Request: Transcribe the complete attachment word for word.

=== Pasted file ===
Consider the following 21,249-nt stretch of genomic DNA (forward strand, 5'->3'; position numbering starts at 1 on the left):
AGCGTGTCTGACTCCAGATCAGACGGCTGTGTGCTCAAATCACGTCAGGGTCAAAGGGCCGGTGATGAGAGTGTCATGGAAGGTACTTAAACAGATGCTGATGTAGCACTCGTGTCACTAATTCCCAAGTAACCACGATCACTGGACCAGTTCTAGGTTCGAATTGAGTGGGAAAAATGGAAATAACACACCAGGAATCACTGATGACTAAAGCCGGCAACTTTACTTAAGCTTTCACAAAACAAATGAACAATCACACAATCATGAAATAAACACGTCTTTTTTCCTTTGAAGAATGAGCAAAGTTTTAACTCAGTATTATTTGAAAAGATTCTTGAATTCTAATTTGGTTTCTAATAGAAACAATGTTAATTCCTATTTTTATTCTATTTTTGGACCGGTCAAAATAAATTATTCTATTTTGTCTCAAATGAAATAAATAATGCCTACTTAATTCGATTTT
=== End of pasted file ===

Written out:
Consider the following 21,249-nt stretch of genomic DNA (forward strand, 5'->3'; position numbering starts at 1 on the left):
AGCGTGTCTGACTCCAGATCAGACGGCTGTGTGCTCAAATCACGTCAGGGTCAAAGGGCCGGTGATGAGAGTGTCATGGAAGGTACTTAAACAGATGCTGATGTAGCACTCGTGTCACTAATTCCCAAGTAACCACGATCACTGGACCAGTTCTAGGTTCGAATTGAGTGGGAAAAATGGAAATAACACACCAGGAATCACTGATGACTAAAGCCGGCAACTTTACTTAAGCTTTCACAAAACAAATGAACAATCACACAATCATGAAATAAACACGTCTTTTTTCCTTTGAAGAATGAGCAAAGTTTTAACTCAGTATTATTTGAAAAGATTCTTGAATTCTAATTTGGTTTCTAATAGAAACAATGTTAATTCCTATTTTTATTCTATTTTTGGACCGGTCAAAATAAATTATTCTATTTTGTCTCAAATGAAATAAATAATGCCTACTTAATTCGATTTT